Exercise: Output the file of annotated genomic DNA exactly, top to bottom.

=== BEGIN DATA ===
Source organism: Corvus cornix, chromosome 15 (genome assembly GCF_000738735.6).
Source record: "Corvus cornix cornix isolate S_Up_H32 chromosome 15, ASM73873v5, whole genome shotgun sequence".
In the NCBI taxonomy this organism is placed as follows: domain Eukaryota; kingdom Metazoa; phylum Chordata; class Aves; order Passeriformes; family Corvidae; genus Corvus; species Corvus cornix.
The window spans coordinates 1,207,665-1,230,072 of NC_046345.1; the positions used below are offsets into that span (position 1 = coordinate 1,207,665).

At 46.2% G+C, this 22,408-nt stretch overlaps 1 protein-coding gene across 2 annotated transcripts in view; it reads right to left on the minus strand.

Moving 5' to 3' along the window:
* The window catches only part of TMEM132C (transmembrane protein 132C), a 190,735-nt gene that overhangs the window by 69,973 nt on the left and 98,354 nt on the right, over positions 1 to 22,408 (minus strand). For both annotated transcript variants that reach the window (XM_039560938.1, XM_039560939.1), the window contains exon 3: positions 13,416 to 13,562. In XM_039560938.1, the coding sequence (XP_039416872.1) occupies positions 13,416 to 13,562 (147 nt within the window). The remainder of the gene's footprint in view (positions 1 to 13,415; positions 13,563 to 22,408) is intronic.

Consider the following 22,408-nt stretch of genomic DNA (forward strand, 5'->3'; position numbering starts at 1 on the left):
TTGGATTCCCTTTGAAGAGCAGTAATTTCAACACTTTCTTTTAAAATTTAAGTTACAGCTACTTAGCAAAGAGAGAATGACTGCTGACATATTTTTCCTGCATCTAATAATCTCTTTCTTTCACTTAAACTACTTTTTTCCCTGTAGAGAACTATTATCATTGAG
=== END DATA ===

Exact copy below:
Source organism: Corvus cornix, chromosome 15 (genome assembly GCF_000738735.6).
Source record: "Corvus cornix cornix isolate S_Up_H32 chromosome 15, ASM73873v5, whole genome shotgun sequence".
In the NCBI taxonomy this organism is placed as follows: domain Eukaryota; kingdom Metazoa; phylum Chordata; class Aves; order Passeriformes; family Corvidae; genus Corvus; species Corvus cornix.
The window spans coordinates 1,207,665-1,230,072 of NC_046345.1; the positions used below are offsets into that span (position 1 = coordinate 1,207,665).

At 46.2% G+C, this 22,408-nt stretch overlaps 1 protein-coding gene across 2 annotated transcripts in view; it reads right to left on the minus strand.

Moving 5' to 3' along the window:
* The window catches only part of TMEM132C (transmembrane protein 132C), a 190,735-nt gene that overhangs the window by 69,973 nt on the left and 98,354 nt on the right, over positions 1 to 22,408 (minus strand). For both annotated transcript variants that reach the window (XM_039560938.1, XM_039560939.1), the window contains exon 3: positions 13,416 to 13,562. In XM_039560938.1, the coding sequence (XP_039416872.1) occupies positions 13,416 to 13,562 (147 nt within the window). The remainder of the gene's footprint in view (positions 1 to 13,415; positions 13,563 to 22,408) is intronic.

Consider the following 22,408-nt stretch of genomic DNA (forward strand, 5'->3'; position numbering starts at 1 on the left):
TTGGATTCCCTTTGAAGAGCAGTAATTTCAACACTTTCTTTTAAAATTTAAGTTACAGCTACTTAGCAAAGAGAGAATGACTGCTGACATATTTTTCCTGCATCTAATAATCTCTTTCTTTCACTTAAACTACTTTTTTCCCTGTAGAGAACTATTATCATTGAG